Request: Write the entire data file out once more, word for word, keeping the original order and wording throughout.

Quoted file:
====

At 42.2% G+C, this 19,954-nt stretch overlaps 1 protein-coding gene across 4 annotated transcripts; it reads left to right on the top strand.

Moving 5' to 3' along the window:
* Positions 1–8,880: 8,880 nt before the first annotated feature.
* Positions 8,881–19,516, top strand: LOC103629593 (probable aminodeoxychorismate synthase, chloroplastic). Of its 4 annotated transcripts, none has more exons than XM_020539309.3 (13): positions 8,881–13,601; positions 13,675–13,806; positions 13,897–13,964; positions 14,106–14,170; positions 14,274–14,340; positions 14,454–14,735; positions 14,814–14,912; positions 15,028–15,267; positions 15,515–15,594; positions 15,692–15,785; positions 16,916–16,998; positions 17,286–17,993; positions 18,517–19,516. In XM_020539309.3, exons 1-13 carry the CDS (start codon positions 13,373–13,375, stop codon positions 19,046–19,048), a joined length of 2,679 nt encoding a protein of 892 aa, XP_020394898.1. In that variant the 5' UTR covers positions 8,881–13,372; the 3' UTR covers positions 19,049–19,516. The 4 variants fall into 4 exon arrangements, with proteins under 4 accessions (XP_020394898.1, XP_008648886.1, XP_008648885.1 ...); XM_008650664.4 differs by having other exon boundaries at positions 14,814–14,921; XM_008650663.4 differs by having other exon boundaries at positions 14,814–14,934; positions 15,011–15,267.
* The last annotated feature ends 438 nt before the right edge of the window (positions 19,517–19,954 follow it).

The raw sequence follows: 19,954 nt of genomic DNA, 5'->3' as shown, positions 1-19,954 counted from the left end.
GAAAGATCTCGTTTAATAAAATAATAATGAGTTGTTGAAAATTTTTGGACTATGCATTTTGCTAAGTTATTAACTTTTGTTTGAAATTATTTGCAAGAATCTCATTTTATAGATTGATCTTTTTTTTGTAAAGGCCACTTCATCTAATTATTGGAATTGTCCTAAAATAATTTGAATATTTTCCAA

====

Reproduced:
At 42.2% G+C, this 19,954-nt stretch overlaps 1 protein-coding gene across 4 annotated transcripts; it reads left to right on the top strand.

Moving 5' to 3' along the window:
* Positions 1–8,880: 8,880 nt before the first annotated feature.
* Positions 8,881–19,516, top strand: LOC103629593 (probable aminodeoxychorismate synthase, chloroplastic). Of its 4 annotated transcripts, none has more exons than XM_020539309.3 (13): positions 8,881–13,601; positions 13,675–13,806; positions 13,897–13,964; positions 14,106–14,170; positions 14,274–14,340; positions 14,454–14,735; positions 14,814–14,912; positions 15,028–15,267; positions 15,515–15,594; positions 15,692–15,785; positions 16,916–16,998; positions 17,286–17,993; positions 18,517–19,516. In XM_020539309.3, exons 1-13 carry the CDS (start codon positions 13,373–13,375, stop codon positions 19,046–19,048), a joined length of 2,679 nt encoding a protein of 892 aa, XP_020394898.1. In that variant the 5' UTR covers positions 8,881–13,372; the 3' UTR covers positions 19,049–19,516. The 4 variants fall into 4 exon arrangements, with proteins under 4 accessions (XP_020394898.1, XP_008648886.1, XP_008648885.1 ...); XM_008650664.4 differs by having other exon boundaries at positions 14,814–14,921; XM_008650663.4 differs by having other exon boundaries at positions 14,814–14,934; positions 15,011–15,267.
* The last annotated feature ends 438 nt before the right edge of the window (positions 19,517–19,954 follow it).

The raw sequence follows: 19,954 nt of genomic DNA, 5'->3' as shown, positions 1-19,954 counted from the left end.
GAAAGATCTCGTTTAATAAAATAATAATGAGTTGTTGAAAATTTTTGGACTATGCATTTTGCTAAGTTATTAACTTTTGTTTGAAATTATTTGCAAGAATCTCATTTTATAGATTGATCTTTTTTTTGTAAAGGCCACTTCATCTAATTATTGGAATTGTCCTAAAATAATTTGAATATTTTCCAA